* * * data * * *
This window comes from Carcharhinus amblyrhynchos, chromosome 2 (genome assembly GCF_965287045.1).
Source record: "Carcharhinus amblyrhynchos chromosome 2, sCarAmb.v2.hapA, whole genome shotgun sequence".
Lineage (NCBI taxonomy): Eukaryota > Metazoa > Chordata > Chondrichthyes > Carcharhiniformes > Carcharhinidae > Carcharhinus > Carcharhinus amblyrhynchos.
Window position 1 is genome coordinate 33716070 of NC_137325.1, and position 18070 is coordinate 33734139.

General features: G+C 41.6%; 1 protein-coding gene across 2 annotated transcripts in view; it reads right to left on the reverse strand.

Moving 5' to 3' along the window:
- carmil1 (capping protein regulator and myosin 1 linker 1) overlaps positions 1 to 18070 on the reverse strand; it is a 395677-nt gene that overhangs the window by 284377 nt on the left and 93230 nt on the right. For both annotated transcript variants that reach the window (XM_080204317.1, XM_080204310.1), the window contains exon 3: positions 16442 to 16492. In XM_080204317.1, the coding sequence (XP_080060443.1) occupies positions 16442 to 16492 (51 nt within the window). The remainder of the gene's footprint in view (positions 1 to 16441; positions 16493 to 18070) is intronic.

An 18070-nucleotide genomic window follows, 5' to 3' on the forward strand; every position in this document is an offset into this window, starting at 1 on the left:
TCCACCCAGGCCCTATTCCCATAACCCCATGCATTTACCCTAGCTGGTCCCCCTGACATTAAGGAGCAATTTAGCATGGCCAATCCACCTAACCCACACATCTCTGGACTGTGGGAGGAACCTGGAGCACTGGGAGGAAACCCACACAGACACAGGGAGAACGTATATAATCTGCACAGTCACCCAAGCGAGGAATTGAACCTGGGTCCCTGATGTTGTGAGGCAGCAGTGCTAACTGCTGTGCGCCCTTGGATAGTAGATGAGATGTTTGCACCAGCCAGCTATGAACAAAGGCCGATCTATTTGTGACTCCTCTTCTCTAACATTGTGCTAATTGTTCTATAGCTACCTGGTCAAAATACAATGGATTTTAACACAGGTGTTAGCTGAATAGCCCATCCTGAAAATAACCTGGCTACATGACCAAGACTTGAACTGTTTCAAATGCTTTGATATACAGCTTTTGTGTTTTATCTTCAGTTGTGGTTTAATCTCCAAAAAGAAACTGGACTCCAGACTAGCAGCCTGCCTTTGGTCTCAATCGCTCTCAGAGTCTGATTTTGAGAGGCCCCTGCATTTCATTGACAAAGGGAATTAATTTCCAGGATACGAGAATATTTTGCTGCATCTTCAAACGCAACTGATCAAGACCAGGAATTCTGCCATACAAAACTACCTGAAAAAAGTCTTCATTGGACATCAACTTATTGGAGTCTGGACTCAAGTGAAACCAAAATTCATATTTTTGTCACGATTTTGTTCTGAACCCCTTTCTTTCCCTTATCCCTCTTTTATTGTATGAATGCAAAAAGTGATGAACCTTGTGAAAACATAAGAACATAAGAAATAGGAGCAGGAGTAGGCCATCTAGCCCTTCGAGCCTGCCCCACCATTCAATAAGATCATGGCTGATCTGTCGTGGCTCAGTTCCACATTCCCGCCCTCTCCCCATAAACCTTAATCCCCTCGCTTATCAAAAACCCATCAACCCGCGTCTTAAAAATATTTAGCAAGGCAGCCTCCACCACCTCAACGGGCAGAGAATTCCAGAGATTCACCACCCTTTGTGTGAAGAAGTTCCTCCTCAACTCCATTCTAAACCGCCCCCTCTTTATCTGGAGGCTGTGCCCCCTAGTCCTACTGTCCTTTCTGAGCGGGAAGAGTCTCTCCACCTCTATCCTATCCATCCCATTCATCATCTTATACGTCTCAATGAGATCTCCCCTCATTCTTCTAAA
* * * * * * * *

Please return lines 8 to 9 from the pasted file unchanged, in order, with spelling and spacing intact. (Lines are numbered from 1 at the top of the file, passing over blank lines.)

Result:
An 18070-nucleotide genomic window follows, 5' to 3' on the forward strand; every position in this document is an offset into this window, starting at 1 on the left:
TCCACCCAGGCCCTATTCCCATAACCCCATGCATTTACCCTAGCTGGTCCCCCTGACATTAAGGAGCAATTTAGCATGGCCAATCCACCTAACCCACACATCTCTGGACTGTGGGAGGAACCTGGAGCACTGGGAGGAAACCCACACAGACACAGGGAGAACGTATATAATCTGCACAGTCACCCAAGCGAGGAATTGAACCTGGGTCCCTGATGTTGTGAGGCAGCAGTGCTAACTGCTGTGCGCCCTTGGATAGTAGATGAGATGTTTGCACCAGCCAGCTATGAACAAAGGCCGATCTATTTGTGACTCCTCTTCTCTAACATTGTGCTAATTGTTCTATAGCTACCTGGTCAAAATACAATGGATTTTAACACAGGTGTTAGCTGAATAGCCCATCCTGAAAATAACCTGGCTACATGACCAAGACTTGAACTGTTTCAAATGCTTTGATATACAGCTTTTGTGTTTTATCTTCAGTTGTGGTTTAATCTCCAAAAAGAAACTGGACTCCAGACTAGCAGCCTGCCTTTGGTCTCAATCGCTCTCAGAGTCTGATTTTGAGAGGCCCCTGCATTTCATTGACAAAGGGAATTAATTTCCAGGATACGAGAATATTTTGCTGCATCTTCAAACGCAACTGATCAAGACCAGGAATTCTGCCATACAAAACTACCTGAAAAAAGTCTTCATTGGACATCAACTTATTGGAGTCTGGACTCAAGTGAAACCAAAATTCATATTTTTGTCACGATTTTGTTCTGAACCCCTTTCTTTCCCTTATCCCTCTTTTATTGTATGAATGCAAAAAGTGATGAACCTTGTGAAAACATAAGAACATAAGAAATAGGAGCAGGAGTAGGCCATCTAGCCCTTCGAGCCTGCCCCACCATTCAATAAGATCATGGCTGATCTGTCGTGGCTCAGTTCCACATTCCCGCCCTCTCCCCATAAACCTTAATCCCCTCGCTTATCAAAAACCCATCAACCCGCGTCTTAAAAATATTTAGCAAGGCAGCCTCCACCACCTCAACGGGCAGAGAATTCCAGAGATTCACCACCCTTTGTGTGAAGAAGTTCCTCCTCAACTCCATTCTAAACCGCCCCCTCTTTATCTGGAGGCTGTGCCCCCTAGTCCTACTGTCCTTTCTGAGCGGGAAGAGTCTCTCCACCTCTATCCTATCCATCCCATTCATCATCTTATACGTCTCAATGAGATCTCCCCTCATTCTTCTAAA